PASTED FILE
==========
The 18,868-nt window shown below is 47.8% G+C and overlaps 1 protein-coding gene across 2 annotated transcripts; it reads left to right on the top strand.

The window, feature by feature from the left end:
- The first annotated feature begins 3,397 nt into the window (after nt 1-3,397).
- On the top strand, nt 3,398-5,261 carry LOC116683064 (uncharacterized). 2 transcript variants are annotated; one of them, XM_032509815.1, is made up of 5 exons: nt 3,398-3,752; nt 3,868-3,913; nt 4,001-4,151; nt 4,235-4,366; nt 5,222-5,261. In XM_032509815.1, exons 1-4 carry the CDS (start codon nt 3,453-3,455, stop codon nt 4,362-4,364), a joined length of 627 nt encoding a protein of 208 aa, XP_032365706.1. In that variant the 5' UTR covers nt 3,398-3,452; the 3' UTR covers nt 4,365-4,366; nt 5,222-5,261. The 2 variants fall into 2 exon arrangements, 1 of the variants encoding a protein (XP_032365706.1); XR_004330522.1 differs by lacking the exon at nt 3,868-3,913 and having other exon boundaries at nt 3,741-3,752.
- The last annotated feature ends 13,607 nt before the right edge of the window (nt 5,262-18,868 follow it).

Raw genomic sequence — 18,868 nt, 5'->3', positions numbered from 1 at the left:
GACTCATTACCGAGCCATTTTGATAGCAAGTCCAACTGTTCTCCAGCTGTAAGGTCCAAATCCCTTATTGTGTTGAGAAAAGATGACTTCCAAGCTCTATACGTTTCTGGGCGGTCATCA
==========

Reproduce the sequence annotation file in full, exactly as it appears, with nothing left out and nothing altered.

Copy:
The 18,868-nt window shown below is 47.8% G+C and overlaps 1 protein-coding gene across 2 annotated transcripts; it reads left to right on the top strand.

The window, feature by feature from the left end:
- The first annotated feature begins 3,397 nt into the window (after nt 1-3,397).
- On the top strand, nt 3,398-5,261 carry LOC116683064 (uncharacterized). 2 transcript variants are annotated; one of them, XM_032509815.1, is made up of 5 exons: nt 3,398-3,752; nt 3,868-3,913; nt 4,001-4,151; nt 4,235-4,366; nt 5,222-5,261. In XM_032509815.1, exons 1-4 carry the CDS (start codon nt 3,453-3,455, stop codon nt 4,362-4,364), a joined length of 627 nt encoding a protein of 208 aa, XP_032365706.1. In that variant the 5' UTR covers nt 3,398-3,452; the 3' UTR covers nt 4,365-4,366; nt 5,222-5,261. The 2 variants fall into 2 exon arrangements, 1 of the variants encoding a protein (XP_032365706.1); XR_004330522.1 differs by lacking the exon at nt 3,868-3,913 and having other exon boundaries at nt 3,741-3,752.
- The last annotated feature ends 13,607 nt before the right edge of the window (nt 5,262-18,868 follow it).

Raw genomic sequence — 18,868 nt, 5'->3', positions numbered from 1 at the left:
GACTCATTACCGAGCCATTTTGATAGCAAGTCCAACTGTTCTCCAGCTGTAAGGTCCAAATCCCTTATTGTGTTGAGAAAAGATGACTTCCAAGCTCTATACGTTTCTGGGCGGTCATCA